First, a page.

We are showing We’re Not Telling You Everything: Words and Images from the Wichita Mountains at the Argenta Branch Library in North Little Rock from May 19 to June 9. Our photography exhibition also features poems by Little Rock poet Sy Hoahwah. The opening reception takes place during Argenta Art Walk on May 19 from 5 to 8 pm. On Saturday, May 20, we will lead an exhibition walkthrough; Sy will read from his poetry. The event starts at noon.
We’re Not Telling You Everything is the result of a three-year collaboration. Don House created 16 classic black-and-white portraits and is showing them as traditional silver-gelatin prints. Sabine Schmidt’s 13 digital color images of human interactions with the landscape are presented as archival pigment prints. All were made during frequent visits to the Wichita Mountains in southwestern Oklahoma. The seven poems by Sy Hoahwah offer a different perspective: A member of the Comanche Nation, Hoahwah has a connection to the Wichitas that spans generations.
The photographers were drawn to the area by its history, its landscape, and its people. It is the place where some of the last Indian wars were fought. The first national wildlife refuge was created here to save the bison. It is the home of Army’s Fort Sill training base, the location of a gold rush, and the final resting place of Native American leaders Geronimo and Quanah Parker. It is a microcosm of the history of the nation and its westward expansion.
One of the oldest but least-known mountain ranges in North America, the Wichitas rise up from the plains around Lawton, near the Texas border. They stretch only about 40 miles from east to west, but they hold a central position in the history and lives of Apaches, Comanches, Kiowas, and other plains tribes. Fort Sill shares a winding fence through the mountains with the wildlife refuge. Ranchers and wheat farmers, amusement park owners, retirees, soldiers, waitresses, preachers, rangers, locals, and strangers all make their homes in the shadows of the ancient granite mountains.
Location: Argenta Branch, William F. Laman Public Library, North Little Rock
Dates: May 19-June 9, 2017
Opening Reception: Friday, May 19, 5-8 pm
Exhibition Walkthrough and Poetry Reading: Saturday, May 20, noon-1pm
Schmidt & House recently returned from another excursion to the Wichita Mountains. Don took portraits–some arranged beforehand, others spur of the moment–, and I photographed mostly buildings and landscapes.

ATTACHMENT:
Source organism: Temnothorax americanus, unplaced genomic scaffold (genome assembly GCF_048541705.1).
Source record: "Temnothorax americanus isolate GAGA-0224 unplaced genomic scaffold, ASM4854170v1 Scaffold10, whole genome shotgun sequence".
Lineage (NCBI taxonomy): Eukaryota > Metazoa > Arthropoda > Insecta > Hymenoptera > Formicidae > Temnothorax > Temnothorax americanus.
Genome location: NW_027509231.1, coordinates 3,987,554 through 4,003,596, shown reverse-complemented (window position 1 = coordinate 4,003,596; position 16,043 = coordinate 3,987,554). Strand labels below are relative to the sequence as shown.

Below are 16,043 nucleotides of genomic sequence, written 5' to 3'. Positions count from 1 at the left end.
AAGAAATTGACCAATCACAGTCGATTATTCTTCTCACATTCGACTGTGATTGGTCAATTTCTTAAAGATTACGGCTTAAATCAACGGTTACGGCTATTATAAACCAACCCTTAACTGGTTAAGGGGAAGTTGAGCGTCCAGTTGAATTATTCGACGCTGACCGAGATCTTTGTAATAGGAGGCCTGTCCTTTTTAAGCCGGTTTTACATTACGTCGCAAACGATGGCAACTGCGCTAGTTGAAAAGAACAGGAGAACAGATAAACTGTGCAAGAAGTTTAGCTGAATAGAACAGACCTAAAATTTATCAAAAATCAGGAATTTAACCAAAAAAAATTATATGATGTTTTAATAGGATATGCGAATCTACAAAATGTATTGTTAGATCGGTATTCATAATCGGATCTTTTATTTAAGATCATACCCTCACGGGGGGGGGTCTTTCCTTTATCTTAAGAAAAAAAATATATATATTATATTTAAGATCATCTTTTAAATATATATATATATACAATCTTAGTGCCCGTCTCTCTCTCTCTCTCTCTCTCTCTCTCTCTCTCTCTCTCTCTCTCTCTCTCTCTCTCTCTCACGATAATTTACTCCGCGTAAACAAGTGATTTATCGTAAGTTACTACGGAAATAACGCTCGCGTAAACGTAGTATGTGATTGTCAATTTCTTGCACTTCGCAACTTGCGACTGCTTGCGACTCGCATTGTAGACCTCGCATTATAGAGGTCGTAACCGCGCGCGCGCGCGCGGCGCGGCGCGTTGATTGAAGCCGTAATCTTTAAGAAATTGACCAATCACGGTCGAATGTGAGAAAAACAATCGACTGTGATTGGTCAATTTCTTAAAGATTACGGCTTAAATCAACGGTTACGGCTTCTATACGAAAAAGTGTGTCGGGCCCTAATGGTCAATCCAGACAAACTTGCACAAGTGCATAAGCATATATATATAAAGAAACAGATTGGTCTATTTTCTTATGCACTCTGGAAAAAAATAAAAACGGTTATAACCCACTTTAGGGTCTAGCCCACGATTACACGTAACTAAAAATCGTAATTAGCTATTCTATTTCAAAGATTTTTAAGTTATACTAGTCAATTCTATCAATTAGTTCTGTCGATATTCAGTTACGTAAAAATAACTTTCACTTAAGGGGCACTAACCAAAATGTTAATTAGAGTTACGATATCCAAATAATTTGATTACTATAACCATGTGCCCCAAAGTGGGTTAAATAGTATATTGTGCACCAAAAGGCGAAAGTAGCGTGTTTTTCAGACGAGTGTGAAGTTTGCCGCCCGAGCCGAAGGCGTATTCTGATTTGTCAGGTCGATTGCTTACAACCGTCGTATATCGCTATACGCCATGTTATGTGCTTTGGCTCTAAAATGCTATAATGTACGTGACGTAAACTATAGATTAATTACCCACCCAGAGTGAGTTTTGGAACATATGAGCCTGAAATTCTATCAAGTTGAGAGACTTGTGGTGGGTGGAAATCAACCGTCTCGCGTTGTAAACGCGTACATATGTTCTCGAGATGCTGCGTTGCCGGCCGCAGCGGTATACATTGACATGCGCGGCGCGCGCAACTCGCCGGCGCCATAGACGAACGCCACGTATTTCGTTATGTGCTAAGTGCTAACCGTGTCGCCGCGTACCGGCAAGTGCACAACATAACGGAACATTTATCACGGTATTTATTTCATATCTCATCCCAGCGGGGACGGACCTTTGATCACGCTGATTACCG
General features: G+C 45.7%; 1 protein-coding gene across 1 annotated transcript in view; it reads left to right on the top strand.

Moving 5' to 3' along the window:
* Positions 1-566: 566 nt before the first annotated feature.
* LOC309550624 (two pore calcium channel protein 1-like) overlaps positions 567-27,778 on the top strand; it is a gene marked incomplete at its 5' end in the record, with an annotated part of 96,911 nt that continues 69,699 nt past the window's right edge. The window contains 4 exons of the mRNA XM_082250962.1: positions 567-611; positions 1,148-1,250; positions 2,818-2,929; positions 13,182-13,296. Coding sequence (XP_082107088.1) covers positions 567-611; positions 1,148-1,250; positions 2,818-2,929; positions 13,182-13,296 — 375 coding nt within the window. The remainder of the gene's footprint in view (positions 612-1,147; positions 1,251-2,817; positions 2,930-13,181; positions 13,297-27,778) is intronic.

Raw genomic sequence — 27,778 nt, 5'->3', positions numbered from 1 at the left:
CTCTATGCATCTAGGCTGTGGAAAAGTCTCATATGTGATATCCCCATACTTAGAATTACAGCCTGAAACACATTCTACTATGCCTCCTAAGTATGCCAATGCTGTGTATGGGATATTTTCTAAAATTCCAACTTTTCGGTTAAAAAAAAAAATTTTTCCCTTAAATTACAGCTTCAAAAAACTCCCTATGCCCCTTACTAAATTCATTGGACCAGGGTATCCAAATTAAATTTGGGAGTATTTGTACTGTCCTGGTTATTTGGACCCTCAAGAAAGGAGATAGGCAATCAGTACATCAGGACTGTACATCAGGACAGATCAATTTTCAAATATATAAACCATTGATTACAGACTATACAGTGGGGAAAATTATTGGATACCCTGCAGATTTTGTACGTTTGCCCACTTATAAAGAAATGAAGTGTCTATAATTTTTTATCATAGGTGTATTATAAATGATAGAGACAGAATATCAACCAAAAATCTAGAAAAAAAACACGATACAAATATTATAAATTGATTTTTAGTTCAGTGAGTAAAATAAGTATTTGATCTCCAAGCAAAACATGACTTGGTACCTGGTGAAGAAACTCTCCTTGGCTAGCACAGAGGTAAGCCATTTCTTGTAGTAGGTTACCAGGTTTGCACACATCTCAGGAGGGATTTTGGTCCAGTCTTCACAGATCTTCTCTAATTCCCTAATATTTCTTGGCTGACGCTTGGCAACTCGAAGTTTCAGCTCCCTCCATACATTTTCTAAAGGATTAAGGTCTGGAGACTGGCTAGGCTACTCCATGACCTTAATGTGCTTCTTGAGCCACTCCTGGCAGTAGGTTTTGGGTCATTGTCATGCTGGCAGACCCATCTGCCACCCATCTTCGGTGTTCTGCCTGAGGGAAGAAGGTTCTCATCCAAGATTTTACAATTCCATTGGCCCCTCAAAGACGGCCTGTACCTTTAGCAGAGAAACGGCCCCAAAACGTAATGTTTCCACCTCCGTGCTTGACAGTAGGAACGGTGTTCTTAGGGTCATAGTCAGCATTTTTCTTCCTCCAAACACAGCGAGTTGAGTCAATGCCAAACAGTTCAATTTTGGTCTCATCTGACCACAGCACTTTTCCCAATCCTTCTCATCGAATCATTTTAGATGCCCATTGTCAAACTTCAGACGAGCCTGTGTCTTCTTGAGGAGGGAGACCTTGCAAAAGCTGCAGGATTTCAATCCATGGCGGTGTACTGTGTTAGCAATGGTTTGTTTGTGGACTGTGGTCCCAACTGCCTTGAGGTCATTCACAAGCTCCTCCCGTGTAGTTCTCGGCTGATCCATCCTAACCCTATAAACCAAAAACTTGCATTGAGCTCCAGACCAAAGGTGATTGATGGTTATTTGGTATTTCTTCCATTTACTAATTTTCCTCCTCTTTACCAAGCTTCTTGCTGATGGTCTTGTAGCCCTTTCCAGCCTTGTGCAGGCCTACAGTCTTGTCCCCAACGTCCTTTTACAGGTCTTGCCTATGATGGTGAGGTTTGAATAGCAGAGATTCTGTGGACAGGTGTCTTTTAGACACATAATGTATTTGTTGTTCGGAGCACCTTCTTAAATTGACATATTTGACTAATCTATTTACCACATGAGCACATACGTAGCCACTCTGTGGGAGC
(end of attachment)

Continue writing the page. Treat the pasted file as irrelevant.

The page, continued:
Geronimo High School
One of the most obvious but also difficult things I have learned about photography is acceptance of the unexpected. My paper houses project involved careful planning; yet, many of my favorite photos from the series came about because I happened to have a miniature house with me in the right place at the right time. Work on the Schmidt & House Wichita Mountains project has been following a similar approach of knowing what we want to do, but only to a certain extent. We map out some definite stops, put our equipment in the truck, and start driving, ready for whatever and whomever we will encounter on the road.
Still, we weren’t quite prepared for the aggressive pygmy rattlesnake we met on a hike at the end of the first day. It challenged us on a hill in the Wichita Mountains Wildlife Refuge and refused to budge. That’s unusual behavior, even for a rattler. (Venomous snakes encountered in my fifteen years in the U.S. before meeting Don: one. Since meeting Don: I don’t even know. Life has become much more interesting.)
Wichitas sunset. Somewhere, a pygmy rattlesnake is awaiting us.
We made a planned stop at the Holy City so Don could take a portrait of the director. A friendly employee asked me if I wanted to try on an angel costume, and I hesitated for only a second. He led me to one of the prop rooms, where the costumes, Roman soldier helmets, a Judas effigy, and an infant Jesus doll for the annual Holy City passion play are stored, and fitted me with giant wings. I posed in a courtyard in a white gown with two wings made from white shag carpeting spreading out from my back. Don has Hasselblad evidence.
The Holy City: looking like Jerusalem since 1935.
Driving through an industrial section of Lawton a few days later, we noticed a nondescript building with a huge German flag and the sign “Mutti’s German Restaurant” on the front. It’s like being offered a chance to wear angel wings: you don’t turn it down. We went there for dinner the next evening. When we arrived an hour before closing, the place was almost empty. It looked exactly as I had imagined–posters of German tourist sites, garden gnomes, blue-and-white table cloths, and a long list of beers. The food was fantastic, probably the most authentic I’ve had outside of Germany. But my happy nostalgia ended during dessert. Twenty minutes past closing time, we had overstayed our welcome. In wonderfully, authentically German passive-aggressive manner, Mutti started vacuuming the restaurant. The American waitress apologized. We left. There is no photographic evidence.